30th June 2015
Scroll down for photos and a description of the day's walks....
Molly and I allocated three hours for an ascent of Armboth Fell. That's the time door-to-door from the holiday cottage, we parked in one of the laybys on the Thirlmere lake road, close to Launchy Gill.
Five years ago, I made my only previous ascent of Armboth Fell - on a very cold and wintry February day. At the time I thought it be my only ever ascent of this fell of which Wainwright remarked "It can be said of very few fells that they are not really worth climbing, Armboth Fell is one of the few." But circumstances have conspired to make this a very appealing challenge on a warm summer's morning.
Launchy Gill Footbridge
"They" have erected an information board and encourage walkers to take the safe stepped climb up to the footbridge and enjoy vews of the waterfalls. On the map, a feint dotted line shows a footpath going off to the right after the footbridge. On the ground, the path is equally feint and I missed it, faithfully following the more prominent path up to Thackmell Crags.
The Tottling Stone
Imagine my surprise when I came across this unexpectedly large boulder, sat on a bed of smaller stones. Help from others on t'internet has revealed its name as The Tottling Stone. There are not many stand-alones like this in the Lake District, especially in such an apparently precarious position. We then returned down the path to the bridge and tried again to find the rarely used path up Launchy Gill.
Main Waterfall, Launchy Gill
It's a bit of a rough scramble at times on the correct footpath and there are occasional views of the waterfalls.
At the fence, there is no stile. I am glad there is no video footage to show my ungainly method of getting past the fence. We enter a quiet place, a haven for those in search of solitude. Hopefully not too many of those characters will turn up on the same day, otherwise the quest will be self-defeating.
Fellbaggers have little to gain by following Launchy Gill, but I wasn't for taking the beeline to Armboth Fell top. The plan was to follow the gill to Launchy Tarn and then take a route to a wall, as shown on the map.
In an area where there are few landmarks, the map revealed a wall adjacent to a stream, so I chose to walk to such and then head for the summit. My own opinion is that this walk would be unwise and maybe unsafe in mist.
To Armboth Fell Summit
Molly on top of Armboth Fell, 1570ft
There seems to be more than one highpoint, so take your pick. I couldn't be bothered traipsing around with a GPS trying to find which one of four prominent bits is a few inches higher than the other three. Life's too short for such anorakism.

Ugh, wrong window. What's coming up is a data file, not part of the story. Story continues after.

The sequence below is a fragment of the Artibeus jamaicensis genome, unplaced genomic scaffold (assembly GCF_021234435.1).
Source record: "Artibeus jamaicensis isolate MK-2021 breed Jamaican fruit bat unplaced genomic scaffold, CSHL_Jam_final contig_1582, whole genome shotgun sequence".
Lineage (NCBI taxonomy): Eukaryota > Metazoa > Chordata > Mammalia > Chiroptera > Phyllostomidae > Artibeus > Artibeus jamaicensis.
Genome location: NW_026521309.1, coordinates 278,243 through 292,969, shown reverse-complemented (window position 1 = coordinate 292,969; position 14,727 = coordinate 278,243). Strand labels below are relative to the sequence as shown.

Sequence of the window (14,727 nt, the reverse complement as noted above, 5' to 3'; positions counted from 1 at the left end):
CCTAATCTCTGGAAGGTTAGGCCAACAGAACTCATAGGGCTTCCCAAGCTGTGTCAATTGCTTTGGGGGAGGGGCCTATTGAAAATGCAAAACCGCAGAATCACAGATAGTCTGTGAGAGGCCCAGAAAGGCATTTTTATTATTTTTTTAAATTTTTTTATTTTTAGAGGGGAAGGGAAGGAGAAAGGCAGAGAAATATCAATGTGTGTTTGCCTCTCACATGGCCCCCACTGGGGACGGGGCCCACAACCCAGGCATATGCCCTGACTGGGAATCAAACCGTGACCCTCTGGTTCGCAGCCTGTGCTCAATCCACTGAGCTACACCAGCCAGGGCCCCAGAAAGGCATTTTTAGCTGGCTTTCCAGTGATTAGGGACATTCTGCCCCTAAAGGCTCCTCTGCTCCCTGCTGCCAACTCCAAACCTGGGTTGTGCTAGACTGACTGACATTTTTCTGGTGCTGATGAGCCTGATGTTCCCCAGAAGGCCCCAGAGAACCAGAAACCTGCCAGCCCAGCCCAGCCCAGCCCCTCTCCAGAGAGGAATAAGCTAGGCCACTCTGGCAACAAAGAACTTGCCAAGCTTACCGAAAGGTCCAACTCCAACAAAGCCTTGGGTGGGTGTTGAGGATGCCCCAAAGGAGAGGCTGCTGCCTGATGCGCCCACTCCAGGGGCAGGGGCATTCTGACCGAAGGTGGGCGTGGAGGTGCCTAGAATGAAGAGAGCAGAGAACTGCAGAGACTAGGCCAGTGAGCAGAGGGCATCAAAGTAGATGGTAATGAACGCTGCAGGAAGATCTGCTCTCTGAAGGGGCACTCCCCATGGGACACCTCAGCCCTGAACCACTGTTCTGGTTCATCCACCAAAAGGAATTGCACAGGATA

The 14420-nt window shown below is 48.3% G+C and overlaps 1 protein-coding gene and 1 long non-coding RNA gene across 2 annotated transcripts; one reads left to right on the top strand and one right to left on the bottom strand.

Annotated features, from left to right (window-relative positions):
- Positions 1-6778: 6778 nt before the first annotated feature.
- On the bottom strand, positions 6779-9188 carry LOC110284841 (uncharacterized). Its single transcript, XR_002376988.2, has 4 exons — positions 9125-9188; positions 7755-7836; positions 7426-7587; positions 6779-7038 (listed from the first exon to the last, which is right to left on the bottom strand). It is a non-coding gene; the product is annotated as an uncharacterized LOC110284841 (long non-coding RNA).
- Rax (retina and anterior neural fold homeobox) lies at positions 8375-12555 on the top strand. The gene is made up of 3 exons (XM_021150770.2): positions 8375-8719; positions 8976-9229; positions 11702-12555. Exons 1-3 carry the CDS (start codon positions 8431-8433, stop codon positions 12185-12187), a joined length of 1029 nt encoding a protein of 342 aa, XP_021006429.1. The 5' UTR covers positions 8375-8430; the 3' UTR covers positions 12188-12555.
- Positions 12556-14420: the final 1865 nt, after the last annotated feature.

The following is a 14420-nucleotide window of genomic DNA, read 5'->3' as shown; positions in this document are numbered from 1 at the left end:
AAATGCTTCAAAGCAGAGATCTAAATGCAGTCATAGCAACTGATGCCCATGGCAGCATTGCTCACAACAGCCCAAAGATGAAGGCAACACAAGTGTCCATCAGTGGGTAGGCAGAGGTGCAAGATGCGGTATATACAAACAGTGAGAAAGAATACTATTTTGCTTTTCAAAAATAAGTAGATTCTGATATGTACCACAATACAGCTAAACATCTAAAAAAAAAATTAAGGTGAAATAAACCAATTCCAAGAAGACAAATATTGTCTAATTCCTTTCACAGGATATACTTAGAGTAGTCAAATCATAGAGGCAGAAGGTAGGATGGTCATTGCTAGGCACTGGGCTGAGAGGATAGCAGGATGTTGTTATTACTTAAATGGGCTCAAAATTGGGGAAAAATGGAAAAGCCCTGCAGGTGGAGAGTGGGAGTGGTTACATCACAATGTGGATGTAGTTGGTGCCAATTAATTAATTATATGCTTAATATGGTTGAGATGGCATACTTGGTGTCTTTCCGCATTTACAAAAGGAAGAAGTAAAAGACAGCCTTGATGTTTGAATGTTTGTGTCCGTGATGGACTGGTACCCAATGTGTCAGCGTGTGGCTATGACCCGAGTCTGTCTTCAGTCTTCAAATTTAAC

To High Tove
Keen-eyed viewers may spot two walkers en route from Armboth Fell to High Tove (left) and maybe High Seat (right). I was disappointed to see others on this walk!
This view on the descent route into Fisher Gill shows Raven Crag (left) in the trees, Great How (right) also popular with trees and Blencathra further away.
We took the forest tracks down through the forest to regain the lake road and walk back along to the car. Armboth Fell is well worth the effort in circumstances such as these.
Of the Armboth Fell walk:
Walkers: Molly The Dog and Me.
Route: Right-hand side of Launchy Gill, crossover at the footbridge, look carefully for the feint track to the right - top of the forest and into the open countryside, following the gill to Launchy Tarn. Directly west to the broken wall and stream, then north to Armboth Fell summit. Down to the trees in front of Fisher Crag and through the forest back to the road.
Time taken: 2hrs 10mins over a distance of about 4.5 miles. Door-to-door in 2hrs 45mins.
Weather: Dry and warm with sunny intervals.
Later, we went over to Ullswater for a journey on the steamer to Howtown and the shoreline walk back to Glenridding.
We aimed for the 14:05hrs boat, but it was full, boosted by a coachload of retirees. Oh Joy! An hour and a bit to wait for the next one. We had by this time bought the boat ticket and paid for car parking, so not travelling was never an option. Molly had a good idea:
Anyway, we took it easy and caught the 15:15hrs service to Howtown.
Tourist suggestion: hire a rowing boat for at least 2hrs, pack a picnic and head for Norfolk Island.
En route to Howtown Pier, we get a fine view of Steel Knotts.
This so-called "shoreline" path rarely meets the shore. It's about 6.5 miles and starting at 16:00hrs on a really hot day was not the best plan. We found it tough in the heat.
This tearoom was closed at the time of our visit, but it looks a good bet for walkers on this route.
3hrs 15mins in uncomfortable heat, luckily Side Farm shop was open and we bought bottles of water, as we had run out of supplies by then. This is a really fine walk, but it doesn't meet the shore very often. We should have started the walk earlier in the day.
Later after tea at The Royal Hotel, Dockray, we travelled down St.John's in the Vale on the way back to Thirlmere.
Skiddaw Sunset 20:40hrs
Last time I went up and over Armboth Fell
Last time Me n' Molly walked back from Howtown
All photos copyright Richard Ratcliffe 2015 ©